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Leadership in the non-profit sector

Opening Remarks by Mr Eric Chua, Parliamentary Secretary for Culture, Community and Youth & Social and Family Development, at the Centre for Non-Profit Leadership’s Leadership Conversations 2021: Gen X & Y in Leadership

  1. Good morning. I am happy to join you here today at this Leadership Conversation.
  2. I would like to begin with quote by Barack Obama, “Change will not come if we wait for some other people or some other time. We are the ones we’ve been waiting for. We are the change that we seek.” And, to borrow from Maxwell, “A leader is one who knows the way, goes the way, and shows the way”. We need leaders at all levels and in every part of society. Each and every one of you are leaders in your own right, in the non-profit sector. The opportunity to transform our communities for the better and shape our collective future is in your hands.

    Good leadership in the non-profit sector is more important than ever

  3. The past one and a half years have been difficult for everyone, especially so for non-profits. Many of you have seen demand for your services increase, sometimes exponentially, and at the same time your revenues and resources have been squeezed by COVID safety measures.

    a. You are most acutely aware of the many difficulties and challenges our people face on a daily basis, and it is tough when you cannot help everyone.

    b. The leadership shown by those in the non-profit sector since COVID struck has been outstanding. You have rallied courageously to meet the extra demands placed on you and your organisations. In spite of the challenges, you have forged ahead, supported communities hard-hit by the pandemic. You have done what you did selflessly and in so doing, exemplified our Singapore spirit.

    c. It has not been easy, and I thank and commend all of you for everything you are doing to help our society get through these uncertain times.
  4. ‘Uncertain’ is indeed the operative word these days. While our Government is doing its best to bring us out of this pandemic, all of us are still finding our way and adjusting ourselves to adapt to the changing conditions brought about by the virus and its different variants.

    a. What we can say for certain is that we need good people, good leaders in every part of our society, who are able to make a difference beyond their immediate job scope.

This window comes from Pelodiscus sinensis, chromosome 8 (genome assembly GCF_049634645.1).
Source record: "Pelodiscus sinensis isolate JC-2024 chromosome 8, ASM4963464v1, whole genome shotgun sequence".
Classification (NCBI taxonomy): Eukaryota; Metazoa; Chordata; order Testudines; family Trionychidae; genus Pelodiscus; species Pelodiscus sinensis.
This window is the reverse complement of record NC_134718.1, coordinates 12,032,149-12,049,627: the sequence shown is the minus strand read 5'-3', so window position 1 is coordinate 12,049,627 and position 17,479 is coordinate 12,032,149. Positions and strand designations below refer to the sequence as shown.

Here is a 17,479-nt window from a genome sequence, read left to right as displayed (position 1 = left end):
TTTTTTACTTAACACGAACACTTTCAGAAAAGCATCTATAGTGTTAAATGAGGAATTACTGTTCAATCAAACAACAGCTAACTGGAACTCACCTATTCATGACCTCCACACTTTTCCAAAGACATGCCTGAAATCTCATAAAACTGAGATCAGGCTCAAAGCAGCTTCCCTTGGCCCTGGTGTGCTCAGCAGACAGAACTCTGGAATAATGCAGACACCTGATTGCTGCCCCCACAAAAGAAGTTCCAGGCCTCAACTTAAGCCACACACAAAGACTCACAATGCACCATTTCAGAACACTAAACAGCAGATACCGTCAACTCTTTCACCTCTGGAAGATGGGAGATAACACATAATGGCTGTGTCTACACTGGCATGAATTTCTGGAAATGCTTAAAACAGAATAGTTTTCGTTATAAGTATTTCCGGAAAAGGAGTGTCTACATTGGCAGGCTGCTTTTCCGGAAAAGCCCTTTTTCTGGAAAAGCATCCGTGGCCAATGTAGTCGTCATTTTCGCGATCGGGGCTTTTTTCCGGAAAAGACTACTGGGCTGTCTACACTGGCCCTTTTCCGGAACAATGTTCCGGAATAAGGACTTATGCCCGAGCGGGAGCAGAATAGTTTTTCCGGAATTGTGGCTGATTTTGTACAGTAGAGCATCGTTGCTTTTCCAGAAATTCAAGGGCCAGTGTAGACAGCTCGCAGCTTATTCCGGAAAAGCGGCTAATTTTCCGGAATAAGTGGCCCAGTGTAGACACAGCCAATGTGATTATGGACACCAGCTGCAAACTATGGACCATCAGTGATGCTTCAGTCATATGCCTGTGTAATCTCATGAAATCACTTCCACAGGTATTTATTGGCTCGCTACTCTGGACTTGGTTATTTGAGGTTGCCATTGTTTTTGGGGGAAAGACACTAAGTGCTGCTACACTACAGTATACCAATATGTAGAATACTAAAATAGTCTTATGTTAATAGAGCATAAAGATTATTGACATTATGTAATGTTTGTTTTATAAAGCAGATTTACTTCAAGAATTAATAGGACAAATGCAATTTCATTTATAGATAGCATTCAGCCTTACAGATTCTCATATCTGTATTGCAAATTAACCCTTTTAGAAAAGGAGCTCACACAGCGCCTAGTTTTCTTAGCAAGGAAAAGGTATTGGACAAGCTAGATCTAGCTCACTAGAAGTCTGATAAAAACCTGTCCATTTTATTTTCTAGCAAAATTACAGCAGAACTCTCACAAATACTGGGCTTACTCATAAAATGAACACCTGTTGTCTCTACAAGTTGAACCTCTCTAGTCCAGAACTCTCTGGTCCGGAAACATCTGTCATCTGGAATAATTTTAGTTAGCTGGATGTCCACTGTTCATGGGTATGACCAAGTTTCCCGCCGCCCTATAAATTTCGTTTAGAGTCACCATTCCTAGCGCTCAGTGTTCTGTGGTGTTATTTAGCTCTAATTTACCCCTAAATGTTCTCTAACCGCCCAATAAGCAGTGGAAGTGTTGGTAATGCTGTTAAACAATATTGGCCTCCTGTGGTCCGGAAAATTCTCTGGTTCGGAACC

Leadership should help others adapt to a changing world

  5. As current and future leaders of our non-profit communities, we invite you to help chart the way forward in these uncertain times, and the key word here is adapt: adapt to changing environments, new regulations, and new ways of doing things. Adapt to scale up your operations, broaden your customer base, and provide different services.

    a. Adapt because change will happen, and because no matter what the new normal looks like for non-profits, we know it won’t look like the old one.
  6. What should not change are our principles. What you do affects people. It has the potential to change a life, a family’s circumstance. Now that is powerful, and it is a privilege. Continue to use it with integrity and compassion, and positively impact lives for the better.
  7. Let me give one example of how we are striving for positive change. I strongly believe in the importance of mentoring our youths. I have been a mentor to many youths over the years including those from ITE, and I am glad to have played a small part in supporting their life journeys as they are full of incredible potential.

    a. Earlier this year, MCCY and the National Youth Council set up the Mentoring Alliance for Action (AfA) to galvanise whole-of-society partnerships in strengthening the culture and ecosystem for youth mentoring.

    b. Within MSF, we are initiating a mentoring pilot for youths who leave ITE prematurely. Targeted to launch at the end of this year, this programme aims to help about 100 youths expand their network of positive relationships and empower them to achieve their aspirations by broadening their exposure to opportunities, guiding them to explore their interests and career options, and facilitating internships and job placements. I’m personally excited and am very keen to see what we could grow from this pilot.

    Working together to lead the way on new challenges

  8. So you see, the work in this sector has such potential to uplift those around us, and we need good leaders who are passionate about the issues at hand, to be a guide in shifting circumstances.

    a. Which is why I am glad that this conversation is being held with both Gen X and Gen Y leaders. Not Gen X alone nor Gen Y alone, but two generations of leaders in the same sector, sharing and exchanging vastly different leadership experiences and learning from each other.
  9. There is another reason why this sharing of experience is important, which is that the challenges you will have to adapt to are unlikely to be solved by any one organisation alone. Your organisations will have to work together. Leadership in the new normal has to be collaborative.
  10. CNPL’s Leadership Alumni network is a good example of how this could come about. Comprising graduates from three different leadership programmes, the network has a store of diverse leadership experiences and collective know-how.

    a. Many of you here today are part of this network, and I urge you to make the most of the opportunity, working together to explore how we can tackle bigger problems and make a more lasting impact.
  11. I would like to thank CNPL for organising this, and look forward to hearing from the panelists and from all of you. It is exciting to think about what the future holds for the non-profit sector under your collective leadership.
  12. Thank you.

 

Last updated on 23 August 2021